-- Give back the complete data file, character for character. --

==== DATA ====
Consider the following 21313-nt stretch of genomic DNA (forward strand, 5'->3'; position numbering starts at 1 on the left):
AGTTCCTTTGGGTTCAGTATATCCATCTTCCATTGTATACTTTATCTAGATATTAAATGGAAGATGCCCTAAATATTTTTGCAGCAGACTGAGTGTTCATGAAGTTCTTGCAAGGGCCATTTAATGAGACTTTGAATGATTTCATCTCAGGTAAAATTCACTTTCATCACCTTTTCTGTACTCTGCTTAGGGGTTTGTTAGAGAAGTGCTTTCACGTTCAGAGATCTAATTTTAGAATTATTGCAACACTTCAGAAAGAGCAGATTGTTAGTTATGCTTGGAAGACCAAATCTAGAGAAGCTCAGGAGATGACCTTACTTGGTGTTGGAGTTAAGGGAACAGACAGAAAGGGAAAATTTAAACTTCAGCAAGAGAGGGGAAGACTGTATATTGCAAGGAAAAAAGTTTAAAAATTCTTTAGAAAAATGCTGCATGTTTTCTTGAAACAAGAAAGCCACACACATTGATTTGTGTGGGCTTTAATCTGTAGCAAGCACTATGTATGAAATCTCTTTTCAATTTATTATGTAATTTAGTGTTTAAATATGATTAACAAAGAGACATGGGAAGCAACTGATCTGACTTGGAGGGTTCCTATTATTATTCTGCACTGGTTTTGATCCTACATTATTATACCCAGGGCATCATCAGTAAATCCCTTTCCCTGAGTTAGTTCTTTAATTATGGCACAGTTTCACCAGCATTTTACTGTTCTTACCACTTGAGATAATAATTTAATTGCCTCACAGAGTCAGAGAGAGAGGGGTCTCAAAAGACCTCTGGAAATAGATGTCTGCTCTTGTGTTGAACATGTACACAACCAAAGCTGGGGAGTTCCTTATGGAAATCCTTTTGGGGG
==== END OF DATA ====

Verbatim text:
Consider the following 21313-nt stretch of genomic DNA (forward strand, 5'->3'; position numbering starts at 1 on the left):
AGTTCCTTTGGGTTCAGTATATCCATCTTCCATTGTATACTTTATCTAGATATTAAATGGAAGATGCCCTAAATATTTTTGCAGCAGACTGAGTGTTCATGAAGTTCTTGCAAGGGCCATTTAATGAGACTTTGAATGATTTCATCTCAGGTAAAATTCACTTTCATCACCTTTTCTGTACTCTGCTTAGGGGTTTGTTAGAGAAGTGCTTTCACGTTCAGAGATCTAATTTTAGAATTATTGCAACACTTCAGAAAGAGCAGATTGTTAGTTATGCTTGGAAGACCAAATCTAGAGAAGCTCAGGAGATGACCTTACTTGGTGTTGGAGTTAAGGGAACAGACAGAAAGGGAAAATTTAAACTTCAGCAAGAGAGGGGAAGACTGTATATTGCAAGGAAAAAAGTTTAAAAATTCTTTAGAAAAATGCTGCATGTTTTCTTGAAACAAGAAAGCCACACACATTGATTTGTGTGGGCTTTAATCTGTAGCAAGCACTATGTATGAAATCTCTTTTCAATTTATTATGTAATTTAGTGTTTAAATATGATTAACAAAGAGACATGGGAAGCAACTGATCTGACTTGGAGGGTTCCTATTATTATTCTGCACTGGTTTTGATCCTACATTATTATACCCAGGGCATCATCAGTAAATCCCTTTCCCTGAGTTAGTTCTTTAATTATGGCACAGTTTCACCAGCATTTTACTGTTCTTACCACTTGAGATAATAATTTAATTGCCTCACAGAGTCAGAGAGAGAGGGGTCTCAAAAGACCTCTGGAAATAGATGTCTGCTCTTGTGTTGAACATGTACACAACCAAAGCTGGGGAGTTCCTTATGGAAATCCTTTTGGGGG